Special Segment: Hang up & drive

June 29, 2009 8:53:16 PM PDT
Chicago's law forbidding cell phone use while driving is supposed to get people behind the wheel to hang up and drive. But breaking that law doesn't result in a ticket very often."I always see people driving and on the cell phone," said Steven Santucci.

In downtown Chicago, it's driver after driver on the phone behind the wheel.

"I think it's honestly ridiculous," said Bobby McClelland.

"I really don't think that they should be on the telephone," said Rose Cross.

Chicago banned driving while using a cell phone without a hands-free device in 2005. But drivers don't appear to be hanging up.

In 2006, Chicago police handed out just more than 13,000 tickets to drivers talking on the cell phone. That number went up to more than 17,000 in 2007. In 2008, it dropped to just more than 10,000 tickets. That means in 2008, of the estimated one 1.3 million drivers on the road in Chicago every day, Chicago police only ticketed an average of 28 of them per day for driving while talking on the phone.

"You want to look at these numbers and say, oh it's working, but that's not true, because I see people out here all the time driving with cell phones," said Alderman Freddrenna Lyle.

ABC7 took our findings to Alderman Freddrenna Lyle. She's on the city council committee that created the ban and says both drivers and the police need to take it seriously.

"Obviously there's some enforcement but it's not one of those high priorities," said Lyle. "But clearly, there's not a, a push to enforce it by the numbers that you've shown," said Lyle.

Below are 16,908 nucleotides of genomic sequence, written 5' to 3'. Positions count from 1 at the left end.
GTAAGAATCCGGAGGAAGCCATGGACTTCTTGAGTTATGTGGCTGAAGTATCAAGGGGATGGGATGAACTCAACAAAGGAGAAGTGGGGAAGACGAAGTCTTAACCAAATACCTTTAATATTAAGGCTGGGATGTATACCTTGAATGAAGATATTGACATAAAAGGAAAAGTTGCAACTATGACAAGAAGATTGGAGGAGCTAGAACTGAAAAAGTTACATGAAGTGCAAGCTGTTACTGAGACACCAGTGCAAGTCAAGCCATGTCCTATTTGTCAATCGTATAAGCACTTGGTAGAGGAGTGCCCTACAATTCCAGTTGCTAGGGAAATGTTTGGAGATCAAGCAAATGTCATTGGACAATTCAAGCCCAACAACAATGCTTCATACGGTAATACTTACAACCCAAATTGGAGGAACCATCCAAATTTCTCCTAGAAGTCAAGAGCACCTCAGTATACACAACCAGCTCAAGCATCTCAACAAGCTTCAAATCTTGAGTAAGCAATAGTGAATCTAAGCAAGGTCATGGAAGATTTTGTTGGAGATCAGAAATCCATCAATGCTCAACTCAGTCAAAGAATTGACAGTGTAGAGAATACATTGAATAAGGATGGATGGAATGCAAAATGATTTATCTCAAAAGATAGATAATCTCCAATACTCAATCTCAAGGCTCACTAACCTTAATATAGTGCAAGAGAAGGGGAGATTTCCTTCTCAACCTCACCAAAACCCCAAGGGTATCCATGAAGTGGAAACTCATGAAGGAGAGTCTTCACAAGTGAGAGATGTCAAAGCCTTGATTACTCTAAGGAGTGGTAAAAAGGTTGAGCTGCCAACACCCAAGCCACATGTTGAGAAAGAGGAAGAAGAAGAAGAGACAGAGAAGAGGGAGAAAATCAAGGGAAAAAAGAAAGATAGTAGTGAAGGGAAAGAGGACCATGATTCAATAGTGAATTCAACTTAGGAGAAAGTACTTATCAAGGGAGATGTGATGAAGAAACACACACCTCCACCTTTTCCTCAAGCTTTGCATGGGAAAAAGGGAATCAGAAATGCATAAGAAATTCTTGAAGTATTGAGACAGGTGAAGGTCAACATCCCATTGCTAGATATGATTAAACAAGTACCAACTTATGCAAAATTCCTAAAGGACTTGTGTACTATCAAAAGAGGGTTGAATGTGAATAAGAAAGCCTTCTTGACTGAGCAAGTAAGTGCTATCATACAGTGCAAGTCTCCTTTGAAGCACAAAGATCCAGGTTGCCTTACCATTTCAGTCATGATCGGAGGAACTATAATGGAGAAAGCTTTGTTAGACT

In May of 2008, the city changed the type of ticket drivers get when the only reason they're pulled over is driving while they're on the phone without any other infraction. But between the change and the end of the year -- nearly 75 percent of these new tickets -- were dismissed by the court.

"This is kind of surprising," said Lyle. "We want people to take it seriously, that's why we imposed it, it's not just trying to come up with stuff to irritate the citizen, we want people to be safe."

Court officials say they threw out many of the violations because officers just wrote "cell phone use" on the ticket without mentioning driving or if they were using a hands free device.

According to the Insurance Institute for Highway Safety, drivers on the phone are putting themselves and other drivers at risk. They say drivers on the phone are four times more likely to be in a crash.

"There's a great misunderstanding about how dangerous it is to talk on a cell phone while driving," said David Teater, transportation director, National Safety Council.

For Teater, the dangers of driving while on a cell phone hit home five years ago. His youngest son was killed in a crash with a driver who ran a red light while on a cell phone.

"A loss like that is inexplainable. You just can't, you can't share with people how it changes your life forever," said Teater.

Teater says he joined the national safety council earlier this year to help raise awareness about the dangers of distracted driving.

"There's a serious mental diminishing impact from having the cell phone conversation. When you add it all up, you just say, this is terribly dangerous," said Teater.

The city says after so many tickets were thrown out last year officers were retrained on how to write the new type of cell phone ticket. So far it looks like it's making them stick. Drivers have been found liable for nearly 89 percent of the 3,300 administrative tickets ruled on since the beginning of the year.


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